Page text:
Melissa “Missy” Gendron, Katie Krantz, and Aaron Louque gather meals for people on Wednesday outside Longley School.
Getting food during the middle of a pandemic turned out to be a polite experience at Longley School on Wednesday morning.
Families in cars to young children walking down Birch Street approached from the road. A person in a surgical mask got the count and shout back to coworkers handling trays of food sealed in plastic.
“Two please!” Aaron Louque said.
“Two! Thank you!” Katie Krantz said.
All the five adults helping at Longley School on Wednesday were Lewiston School Department employees. They wore surgical masks while loading up bags of food that were dropped off at a distant table.
The meals came from the Lewiston School Department’s nutrition program. School employees have volunteered to help out at distribution sites.
“We’re a well-oiled machine here,” Lewiston High School music teacher Erin Morrison said.
Melissa “Missy” Gendron
While the fight against the coronavirus in the United States has focused on numbers of cases, local work has involved other statistics. Alison Roman, director of transportation and nutrition for Lewiston Public Schools, said in an email that in 11 days, 60,016 meals were given to local families.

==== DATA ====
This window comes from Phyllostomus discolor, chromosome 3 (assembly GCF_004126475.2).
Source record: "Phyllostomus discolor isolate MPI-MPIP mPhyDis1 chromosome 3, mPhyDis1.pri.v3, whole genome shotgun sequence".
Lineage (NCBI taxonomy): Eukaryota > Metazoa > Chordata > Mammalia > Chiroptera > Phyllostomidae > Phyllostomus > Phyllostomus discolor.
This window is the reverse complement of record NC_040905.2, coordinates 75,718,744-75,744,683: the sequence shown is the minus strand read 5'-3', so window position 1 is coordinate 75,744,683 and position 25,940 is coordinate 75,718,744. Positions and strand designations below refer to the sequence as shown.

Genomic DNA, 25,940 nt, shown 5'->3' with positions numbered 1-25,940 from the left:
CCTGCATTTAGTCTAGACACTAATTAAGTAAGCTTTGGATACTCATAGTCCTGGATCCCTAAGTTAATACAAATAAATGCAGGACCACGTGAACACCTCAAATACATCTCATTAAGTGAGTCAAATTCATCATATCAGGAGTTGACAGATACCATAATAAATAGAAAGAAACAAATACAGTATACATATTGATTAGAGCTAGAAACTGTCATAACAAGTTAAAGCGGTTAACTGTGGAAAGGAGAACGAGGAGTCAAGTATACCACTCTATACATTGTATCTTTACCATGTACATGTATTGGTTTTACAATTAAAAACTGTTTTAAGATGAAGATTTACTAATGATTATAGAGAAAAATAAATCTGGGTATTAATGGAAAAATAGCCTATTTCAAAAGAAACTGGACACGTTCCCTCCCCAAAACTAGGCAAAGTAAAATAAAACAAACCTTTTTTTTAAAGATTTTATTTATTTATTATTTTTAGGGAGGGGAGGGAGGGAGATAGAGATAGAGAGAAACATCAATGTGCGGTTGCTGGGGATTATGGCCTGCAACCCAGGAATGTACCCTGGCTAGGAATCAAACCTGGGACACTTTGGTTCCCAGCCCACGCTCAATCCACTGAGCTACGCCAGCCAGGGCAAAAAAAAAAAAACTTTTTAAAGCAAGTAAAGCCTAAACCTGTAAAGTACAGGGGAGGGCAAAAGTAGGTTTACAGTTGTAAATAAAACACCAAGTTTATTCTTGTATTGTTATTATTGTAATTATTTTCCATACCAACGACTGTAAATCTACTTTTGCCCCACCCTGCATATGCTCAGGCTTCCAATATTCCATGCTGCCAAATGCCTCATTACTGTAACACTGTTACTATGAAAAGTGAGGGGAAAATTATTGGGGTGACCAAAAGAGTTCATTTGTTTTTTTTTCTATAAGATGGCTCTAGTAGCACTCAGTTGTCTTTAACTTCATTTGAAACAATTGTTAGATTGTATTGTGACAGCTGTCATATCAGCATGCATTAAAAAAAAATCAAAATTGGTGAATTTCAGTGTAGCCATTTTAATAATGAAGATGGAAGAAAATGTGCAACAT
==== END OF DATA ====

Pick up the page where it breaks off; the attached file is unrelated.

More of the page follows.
“Our first day was around 490 breakfasts and 490 lunches. Day 11 is closer to 3,000 breakfasts and 3,000 lunches district-wide,” she wrote.
The volunteers at Longley School laughed as they worked. Morrison wore a surgical mask with a musical note on it Tuesday.
Roman had a long list of thank-yous to people who have helped with the meal-making effort. They included Lewiston nutrition department staff, Hudson Bus lines for driving food to sites, volunteers, the school department’s administrative team, the school committee, distributors included Oakhurst Dairy and Performance Food Group, and the Walmart distribution center.
Shaw’s and Hannaford supermarkets have also donated thousands of bags, Krantz said.
Lewiston High School nurse Melissa “Missy” Gendron said she did have once concern during the work to keep everyone healthy and isolated. She has seen teens gathering together and thought they needed to spend more solo time on electronic devices.
“Phones. Xboxes. Do it up,” she said.
Anyone with questions or in need of more information can go to the Lewiston Public School Department’s website, www.lewistonpublicschools.org, or send an email to firstname.lastname@example.org. Callers may also leave a voicemail at 207-795-4106, extension 4091.